This guide to taking trains to and from Bordeaux Saint-Jean station includes what to look out for when navigating the station and how to transfer to the city centre.
The neighbourhood around Bordeaux-Saint Jean is fairly attractive – there are numerous brasseries in which to have a drink or something to eat between trains, you don't have to use the outlets in the station.
Bordeaux Saint-Jean is a stunning train station and its beauty has been enhanced by recent renovations timed to coincide with the opening of the France’s newest high speed line.
However, the facelift hasn’t made a difference to the rather awkward access to and from some of the trains which use Bordeaux Saint-Jean.
Eight Things worth knowing using Bordeaux Saint-Jean station:
(1) The long station building at Bordeaux St Jean is divided into Halles 1 and 2.
Halle 1 - is the main hall, and is the station's main waiting area.
It also houses the ticket office (the Billetterie) and has access to the 1st class lounge (the Salon Grand Voyageur).
Halle 2 - houses the left luggage and lost property office.
The passage between them is home to food/drink outlets, as well as two waiting rooms which are equipped with re-charge points for electronic devices.
(2) None of the voies (platforms/tracks) within the Gare de Bordeaux Saint-Jean can be accessed by escalators or elevators.
(3) If you are lucky your train will be using voie (platform/track) 1, as it is adjacent to the main halls at the station, so has step free access from the street and tram stops.
(4) If the long distance train you're arriving or departing by isn't using voie (platform/track) 1, you will have to use the passage ways beneath the tracks make your way from and to the train.
(5) Bordeaux Saint Jean has two of these passage ways - and when arriving by train, you can use whichever of them is nearest to you when you step on to the voie/platform.
Both passage ways lead to the street and the tram stop (Bordeaux does not have a Metro).
(6) On voies (platforms/tracks) 2 – 7 there are easy to miss ramps that lead down to both passage ways, so you don’t have to use the stairs if you have luggage etc.
(7) Voies (platforms/tracks) 8 - 14 can only be accessed via steps to/from the passage ways.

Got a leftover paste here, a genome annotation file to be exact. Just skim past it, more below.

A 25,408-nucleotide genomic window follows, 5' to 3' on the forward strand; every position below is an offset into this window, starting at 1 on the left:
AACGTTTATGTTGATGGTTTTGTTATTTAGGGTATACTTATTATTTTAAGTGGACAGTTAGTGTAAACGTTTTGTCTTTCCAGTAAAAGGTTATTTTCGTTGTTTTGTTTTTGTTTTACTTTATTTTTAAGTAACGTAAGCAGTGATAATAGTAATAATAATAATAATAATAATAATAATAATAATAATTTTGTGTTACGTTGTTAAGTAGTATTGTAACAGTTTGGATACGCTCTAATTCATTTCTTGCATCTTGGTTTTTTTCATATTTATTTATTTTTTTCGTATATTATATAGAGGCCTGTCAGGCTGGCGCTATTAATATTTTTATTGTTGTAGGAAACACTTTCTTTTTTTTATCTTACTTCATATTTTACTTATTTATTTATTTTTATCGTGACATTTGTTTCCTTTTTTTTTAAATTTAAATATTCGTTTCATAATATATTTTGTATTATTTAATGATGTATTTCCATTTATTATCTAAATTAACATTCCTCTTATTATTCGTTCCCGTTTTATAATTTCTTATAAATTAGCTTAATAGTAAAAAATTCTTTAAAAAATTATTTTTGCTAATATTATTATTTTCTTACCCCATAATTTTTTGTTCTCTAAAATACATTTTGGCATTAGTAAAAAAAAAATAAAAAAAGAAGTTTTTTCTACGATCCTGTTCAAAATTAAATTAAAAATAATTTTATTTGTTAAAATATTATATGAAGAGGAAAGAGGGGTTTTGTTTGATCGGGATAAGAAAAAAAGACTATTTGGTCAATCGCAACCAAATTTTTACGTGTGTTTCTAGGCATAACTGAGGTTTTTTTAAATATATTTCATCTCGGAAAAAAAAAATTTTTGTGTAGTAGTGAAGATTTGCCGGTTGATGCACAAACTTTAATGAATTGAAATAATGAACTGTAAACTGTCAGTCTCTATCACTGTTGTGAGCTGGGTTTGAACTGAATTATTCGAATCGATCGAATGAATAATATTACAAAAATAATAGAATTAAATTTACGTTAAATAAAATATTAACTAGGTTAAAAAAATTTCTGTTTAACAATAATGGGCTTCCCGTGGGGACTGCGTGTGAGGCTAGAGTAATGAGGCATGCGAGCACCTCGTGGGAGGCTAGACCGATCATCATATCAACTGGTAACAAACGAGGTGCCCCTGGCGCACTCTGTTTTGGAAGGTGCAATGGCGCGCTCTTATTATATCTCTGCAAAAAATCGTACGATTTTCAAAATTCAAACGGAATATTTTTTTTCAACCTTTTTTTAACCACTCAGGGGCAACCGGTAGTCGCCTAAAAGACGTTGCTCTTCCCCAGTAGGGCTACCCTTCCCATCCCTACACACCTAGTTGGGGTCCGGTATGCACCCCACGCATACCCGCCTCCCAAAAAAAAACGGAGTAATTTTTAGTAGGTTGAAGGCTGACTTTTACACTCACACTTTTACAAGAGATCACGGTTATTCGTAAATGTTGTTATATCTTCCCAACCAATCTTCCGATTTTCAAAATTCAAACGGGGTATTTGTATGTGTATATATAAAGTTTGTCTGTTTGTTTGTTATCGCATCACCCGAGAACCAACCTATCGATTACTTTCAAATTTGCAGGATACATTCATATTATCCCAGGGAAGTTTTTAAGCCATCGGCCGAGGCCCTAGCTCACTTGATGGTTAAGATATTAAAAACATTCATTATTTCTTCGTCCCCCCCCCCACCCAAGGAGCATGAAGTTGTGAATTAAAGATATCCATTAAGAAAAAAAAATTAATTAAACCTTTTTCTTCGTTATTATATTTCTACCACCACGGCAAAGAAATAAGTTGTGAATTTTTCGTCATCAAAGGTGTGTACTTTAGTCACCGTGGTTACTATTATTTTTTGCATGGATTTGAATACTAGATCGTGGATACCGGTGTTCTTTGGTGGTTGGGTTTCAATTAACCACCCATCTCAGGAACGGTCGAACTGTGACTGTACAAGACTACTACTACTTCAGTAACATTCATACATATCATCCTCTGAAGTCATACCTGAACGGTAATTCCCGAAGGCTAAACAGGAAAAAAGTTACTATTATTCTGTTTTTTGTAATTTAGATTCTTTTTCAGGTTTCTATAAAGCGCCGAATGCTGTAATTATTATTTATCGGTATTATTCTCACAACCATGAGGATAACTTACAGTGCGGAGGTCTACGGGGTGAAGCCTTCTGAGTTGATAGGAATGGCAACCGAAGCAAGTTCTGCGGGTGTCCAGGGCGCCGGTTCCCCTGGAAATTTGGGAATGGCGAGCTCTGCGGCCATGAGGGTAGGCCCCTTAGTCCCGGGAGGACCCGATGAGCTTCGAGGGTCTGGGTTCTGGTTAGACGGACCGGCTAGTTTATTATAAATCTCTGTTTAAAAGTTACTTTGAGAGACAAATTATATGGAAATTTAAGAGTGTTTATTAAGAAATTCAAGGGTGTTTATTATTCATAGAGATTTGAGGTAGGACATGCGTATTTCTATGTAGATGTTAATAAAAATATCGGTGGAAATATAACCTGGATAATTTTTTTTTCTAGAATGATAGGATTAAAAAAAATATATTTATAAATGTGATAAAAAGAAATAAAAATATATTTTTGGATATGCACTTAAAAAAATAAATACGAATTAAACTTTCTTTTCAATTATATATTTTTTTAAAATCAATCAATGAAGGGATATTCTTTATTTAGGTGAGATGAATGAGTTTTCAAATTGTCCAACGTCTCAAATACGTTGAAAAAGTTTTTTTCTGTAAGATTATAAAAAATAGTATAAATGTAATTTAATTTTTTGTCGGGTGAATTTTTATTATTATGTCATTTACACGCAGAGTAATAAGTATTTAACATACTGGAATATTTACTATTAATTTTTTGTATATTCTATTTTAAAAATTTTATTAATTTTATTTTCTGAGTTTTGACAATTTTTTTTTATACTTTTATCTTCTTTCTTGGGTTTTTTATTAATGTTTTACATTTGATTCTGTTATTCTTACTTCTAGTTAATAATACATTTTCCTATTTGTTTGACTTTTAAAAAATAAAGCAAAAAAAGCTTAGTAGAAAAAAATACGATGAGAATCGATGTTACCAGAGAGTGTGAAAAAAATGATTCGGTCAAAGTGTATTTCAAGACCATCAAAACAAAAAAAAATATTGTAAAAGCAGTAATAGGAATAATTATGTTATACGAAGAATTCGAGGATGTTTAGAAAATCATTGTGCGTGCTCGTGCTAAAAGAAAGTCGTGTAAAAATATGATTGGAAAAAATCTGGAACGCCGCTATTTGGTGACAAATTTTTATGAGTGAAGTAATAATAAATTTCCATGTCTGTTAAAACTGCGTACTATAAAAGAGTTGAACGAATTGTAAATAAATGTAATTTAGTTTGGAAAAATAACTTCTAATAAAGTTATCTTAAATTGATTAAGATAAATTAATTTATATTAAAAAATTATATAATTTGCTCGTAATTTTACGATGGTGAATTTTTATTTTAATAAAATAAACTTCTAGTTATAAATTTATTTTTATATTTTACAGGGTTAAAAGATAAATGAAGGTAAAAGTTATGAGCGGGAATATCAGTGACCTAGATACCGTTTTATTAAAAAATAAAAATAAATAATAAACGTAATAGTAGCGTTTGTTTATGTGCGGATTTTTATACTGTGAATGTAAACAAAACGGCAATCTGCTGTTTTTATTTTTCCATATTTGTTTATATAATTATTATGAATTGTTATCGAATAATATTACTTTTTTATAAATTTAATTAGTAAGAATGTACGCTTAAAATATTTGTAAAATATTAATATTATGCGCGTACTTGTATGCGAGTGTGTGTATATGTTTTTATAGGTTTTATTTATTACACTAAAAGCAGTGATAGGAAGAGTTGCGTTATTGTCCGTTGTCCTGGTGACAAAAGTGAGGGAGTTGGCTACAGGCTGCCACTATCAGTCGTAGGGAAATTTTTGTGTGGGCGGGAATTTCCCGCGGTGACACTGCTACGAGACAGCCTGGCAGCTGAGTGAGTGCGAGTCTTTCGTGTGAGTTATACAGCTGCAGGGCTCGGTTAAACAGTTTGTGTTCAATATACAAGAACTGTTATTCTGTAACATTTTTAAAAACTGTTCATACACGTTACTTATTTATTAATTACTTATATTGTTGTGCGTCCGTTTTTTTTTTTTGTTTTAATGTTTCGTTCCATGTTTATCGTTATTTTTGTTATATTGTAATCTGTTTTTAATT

The Intercités trains towards Toulouse and Marseille tend to arrive at and depart from this part of the station.
(The TGVs usually arrive at/depart from voies 1 – 7).
(8) Voies (platforms/tracks) A - C do have step free access, but they are only used by TER trains between Bordeaux and destinations to the south.
However, they are located on the far side of Halle 2, so are a 2 - 4 min walk away from Halle 1.
Bordeaux Saint-Jean is a large station, but it doesn’t particularly matter in which part of the station you wait for the departure details of the train you will be taking to be confirmed.
Just be sure you can see any of the departure screens, which are scattered around the station, from where you are waiting.
The specific voie (platform/track) which your train will be leaving from, will usually appear on these screens 10 – 20 mins prior to departure.
This information won’t be announced – and most announcements at stations in France are only made in the French language.
If you take a tram to the Gare de Bordeaux Saint-Jean, it will arrive outside Hall 2 at the station and you can wait in this part of the station for you train.
Though the main waiting rooms at the station are in a corridor which links this Hall 2 with Hall 1, which is where the main entrance to Bordeaux Saint-Jean leads into.
Voie (platform/track) 1 is beside these Halls 1 and 2, so access to the trains which depart from here is blissfully simple.
Voies (platforms/tracks) A – C are at the south end of the station, on the other side of Hall 2 and also have level access with the main station buildings; though they are only used by TER trains.